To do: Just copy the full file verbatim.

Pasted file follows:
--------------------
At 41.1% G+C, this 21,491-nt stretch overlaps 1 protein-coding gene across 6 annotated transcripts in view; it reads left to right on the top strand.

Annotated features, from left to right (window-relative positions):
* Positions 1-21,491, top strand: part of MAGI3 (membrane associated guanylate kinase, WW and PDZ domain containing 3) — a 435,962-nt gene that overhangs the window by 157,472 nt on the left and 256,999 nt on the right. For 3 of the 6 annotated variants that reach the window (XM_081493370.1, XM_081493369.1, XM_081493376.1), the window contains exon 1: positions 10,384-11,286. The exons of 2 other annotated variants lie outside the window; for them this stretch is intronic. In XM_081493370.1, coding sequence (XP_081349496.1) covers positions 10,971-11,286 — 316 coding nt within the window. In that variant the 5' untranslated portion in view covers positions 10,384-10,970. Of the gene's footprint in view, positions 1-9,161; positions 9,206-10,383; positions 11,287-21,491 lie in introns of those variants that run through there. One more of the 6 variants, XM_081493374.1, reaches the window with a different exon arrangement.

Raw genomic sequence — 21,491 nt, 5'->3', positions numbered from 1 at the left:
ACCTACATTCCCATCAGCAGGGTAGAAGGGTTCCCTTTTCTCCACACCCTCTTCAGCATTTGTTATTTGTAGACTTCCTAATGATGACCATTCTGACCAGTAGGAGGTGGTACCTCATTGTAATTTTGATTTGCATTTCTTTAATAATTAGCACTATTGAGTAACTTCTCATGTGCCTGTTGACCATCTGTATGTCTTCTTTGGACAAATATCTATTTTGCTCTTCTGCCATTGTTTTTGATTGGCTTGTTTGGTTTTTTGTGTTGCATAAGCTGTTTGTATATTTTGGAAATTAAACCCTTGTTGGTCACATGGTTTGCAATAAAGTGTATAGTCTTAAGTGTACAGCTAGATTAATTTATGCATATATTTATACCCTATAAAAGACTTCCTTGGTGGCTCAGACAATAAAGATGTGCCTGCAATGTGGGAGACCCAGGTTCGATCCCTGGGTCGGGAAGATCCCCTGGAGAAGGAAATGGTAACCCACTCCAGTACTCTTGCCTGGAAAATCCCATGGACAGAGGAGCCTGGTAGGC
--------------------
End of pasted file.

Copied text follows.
At 41.1% G+C, this 21,491-nt stretch overlaps 1 protein-coding gene across 6 annotated transcripts in view; it reads left to right on the top strand.

Annotated features, from left to right (window-relative positions):
* Positions 1-21,491, top strand: part of MAGI3 (membrane associated guanylate kinase, WW and PDZ domain containing 3) — a 435,962-nt gene that overhangs the window by 157,472 nt on the left and 256,999 nt on the right. For 3 of the 6 annotated variants that reach the window (XM_081493370.1, XM_081493369.1, XM_081493376.1), the window contains exon 1: positions 10,384-11,286. The exons of 2 other annotated variants lie outside the window; for them this stretch is intronic. In XM_081493370.1, coding sequence (XP_081349496.1) covers positions 10,971-11,286 — 316 coding nt within the window. In that variant the 5' untranslated portion in view covers positions 10,384-10,970. Of the gene's footprint in view, positions 1-9,161; positions 9,206-10,383; positions 11,287-21,491 lie in introns of those variants that run through there. One more of the 6 variants, XM_081493374.1, reaches the window with a different exon arrangement.

Raw genomic sequence — 21,491 nt, 5'->3', positions numbered from 1 at the left:
ACCTACATTCCCATCAGCAGGGTAGAAGGGTTCCCTTTTCTCCACACCCTCTTCAGCATTTGTTATTTGTAGACTTCCTAATGATGACCATTCTGACCAGTAGGAGGTGGTACCTCATTGTAATTTTGATTTGCATTTCTTTAATAATTAGCACTATTGAGTAACTTCTCATGTGCCTGTTGACCATCTGTATGTCTTCTTTGGACAAATATCTATTTTGCTCTTCTGCCATTGTTTTTGATTGGCTTGTTTGGTTTTTTGTGTTGCATAAGCTGTTTGTATATTTTGGAAATTAAACCCTTGTTGGTCACATGGTTTGCAATAAAGTGTATAGTCTTAAGTGTACAGCTAGATTAATTTATGCATATATTTATACCCTATAAAAGACTTCCTTGGTGGCTCAGACAATAAAGATGTGCCTGCAATGTGGGAGACCCAGGTTCGATCCCTGGGTCGGGAAGATCCCCTGGAGAAGGAAATGGTAACCCACTCCAGTACTCTTGCCTGGAAAATCCCATGGACAGAGGAGCCTGGTAGGC